January 10, 2012 (Brooklyn, NY) – MakerBot Industries is excited to announce the launch of its latest product, The MakerBot Replicator™, which will debut at CES in Las Vegas, NV on Tuesday, January 10th. Available in the MakerBot store for pre-order today!
The MakerBot Replicator™ is the ultimate personal 3D printer, with MakerBot Dualstrusion™ (2-color printing) and a bigger printing footprint, giving you the superpower to print things BIG! Assembled in Brooklyn by skilled technicians, the MakerBot Replicator™ is ready within minutes to start printing right out of the box. Starting at $1749, The MakerBot Replicator™ is an affordable, open source 3D printer that is compact enough to sit on your desktop. Want to print in two colors? Choose the Dualstrusion™ option!
Make a robot friend with Adafruit’s CRICKIT – A Creative Robotics & Interactive Construction Kit. It’s an add-on to our popular Circuit Playground Express, FEATHER and other platforms to make and program robots with CircuitPython, MakeCode, and Arduino. Start controlling motors, servos, solenoids. You also get signal pins, capacitive touch sensors, a NeoPixel driver and amplified speaker output. It complements & extends your boards so you can still use all the goodies on the microcontroller, now you have a robotics playground as well.
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Does it include a 3d scanner?
Because a ‘Replicator’ really should…
Does anyone have an idea on what the resolution is?
Despite the hype around this product, the reality is that they require a lot of tuning and then after you print an object get ready to start fiddling again. This project is not ready for public consumption, despite all the cute marketing. I have several friends (engineers) that have gone down this road, or you can view some of the recent comments on diydrones. Given all the people that report on this machine, I’m curious how many have actually tried to use it. Great for ‘geek cred’, but if you actually want a machine for prototypes, wait for 1- 2 years or use a service like shapeways.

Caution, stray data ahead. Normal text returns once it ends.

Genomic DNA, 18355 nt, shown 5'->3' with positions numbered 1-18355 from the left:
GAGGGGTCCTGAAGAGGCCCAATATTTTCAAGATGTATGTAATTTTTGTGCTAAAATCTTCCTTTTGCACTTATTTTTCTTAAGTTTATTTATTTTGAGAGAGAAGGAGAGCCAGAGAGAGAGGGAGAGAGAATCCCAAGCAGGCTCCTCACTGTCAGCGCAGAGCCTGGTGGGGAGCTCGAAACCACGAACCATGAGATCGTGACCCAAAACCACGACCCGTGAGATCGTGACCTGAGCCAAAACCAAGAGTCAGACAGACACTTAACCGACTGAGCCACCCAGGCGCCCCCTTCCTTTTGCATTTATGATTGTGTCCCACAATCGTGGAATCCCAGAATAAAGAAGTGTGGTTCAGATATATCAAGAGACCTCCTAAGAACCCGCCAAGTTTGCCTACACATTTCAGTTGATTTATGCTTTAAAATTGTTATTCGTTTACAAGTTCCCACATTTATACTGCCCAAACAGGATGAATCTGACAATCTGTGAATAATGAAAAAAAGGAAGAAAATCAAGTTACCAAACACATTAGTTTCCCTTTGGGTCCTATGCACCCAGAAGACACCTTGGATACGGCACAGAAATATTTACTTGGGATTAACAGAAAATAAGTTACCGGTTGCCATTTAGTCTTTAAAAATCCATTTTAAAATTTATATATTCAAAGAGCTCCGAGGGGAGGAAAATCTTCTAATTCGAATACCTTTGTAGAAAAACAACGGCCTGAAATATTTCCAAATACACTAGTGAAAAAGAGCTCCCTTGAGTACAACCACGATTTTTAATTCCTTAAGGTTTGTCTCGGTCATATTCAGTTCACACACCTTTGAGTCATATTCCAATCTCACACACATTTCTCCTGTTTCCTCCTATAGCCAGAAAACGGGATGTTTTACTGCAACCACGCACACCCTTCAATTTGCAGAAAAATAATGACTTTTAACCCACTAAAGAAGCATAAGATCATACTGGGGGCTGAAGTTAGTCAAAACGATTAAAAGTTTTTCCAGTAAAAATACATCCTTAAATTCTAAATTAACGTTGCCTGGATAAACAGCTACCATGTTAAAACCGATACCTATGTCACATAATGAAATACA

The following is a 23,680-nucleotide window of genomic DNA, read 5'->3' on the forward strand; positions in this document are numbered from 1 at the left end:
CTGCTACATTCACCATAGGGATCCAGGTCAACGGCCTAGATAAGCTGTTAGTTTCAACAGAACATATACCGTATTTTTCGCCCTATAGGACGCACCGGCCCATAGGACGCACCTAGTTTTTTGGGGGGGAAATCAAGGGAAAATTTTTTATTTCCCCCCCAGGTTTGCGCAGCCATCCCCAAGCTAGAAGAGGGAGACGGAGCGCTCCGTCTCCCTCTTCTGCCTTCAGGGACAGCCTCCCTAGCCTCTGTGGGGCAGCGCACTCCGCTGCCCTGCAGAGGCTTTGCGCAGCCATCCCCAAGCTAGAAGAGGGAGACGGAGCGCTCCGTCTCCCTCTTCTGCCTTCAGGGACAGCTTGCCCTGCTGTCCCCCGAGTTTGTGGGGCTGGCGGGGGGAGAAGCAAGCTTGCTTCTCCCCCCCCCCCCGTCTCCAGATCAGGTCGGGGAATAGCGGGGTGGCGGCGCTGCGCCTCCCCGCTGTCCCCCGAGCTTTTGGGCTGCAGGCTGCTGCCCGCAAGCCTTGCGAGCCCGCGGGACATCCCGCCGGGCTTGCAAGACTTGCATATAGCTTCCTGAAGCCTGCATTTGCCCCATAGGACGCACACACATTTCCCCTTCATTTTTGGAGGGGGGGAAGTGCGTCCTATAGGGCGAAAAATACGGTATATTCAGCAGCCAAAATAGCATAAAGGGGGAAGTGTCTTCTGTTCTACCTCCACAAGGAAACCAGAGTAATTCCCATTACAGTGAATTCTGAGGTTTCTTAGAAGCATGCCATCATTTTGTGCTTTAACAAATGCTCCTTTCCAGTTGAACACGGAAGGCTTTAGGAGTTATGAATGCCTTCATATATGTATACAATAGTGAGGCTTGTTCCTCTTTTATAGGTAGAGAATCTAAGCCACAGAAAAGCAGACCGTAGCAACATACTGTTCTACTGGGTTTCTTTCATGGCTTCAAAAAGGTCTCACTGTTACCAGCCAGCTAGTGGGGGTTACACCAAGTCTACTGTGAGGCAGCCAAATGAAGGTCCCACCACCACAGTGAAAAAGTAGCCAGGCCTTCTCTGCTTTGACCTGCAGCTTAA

The Dimension printers (at more $$ than the diy printers) are nice but don’t expect parts that will stand up to constant loading – fatigue fractures appear in parts over time. Shapeways has more processes available, but I don’t know if their parts will be subject to the same fatigue problems since I’ve not used their service. There has been very little testing on the mechanical properties of the various 3d printing processes. This would be a great blog post for someone with the right equipment. People like to say it’s ABS the same as legos…you are not getting parts equivalent to lego’s mechanical properties.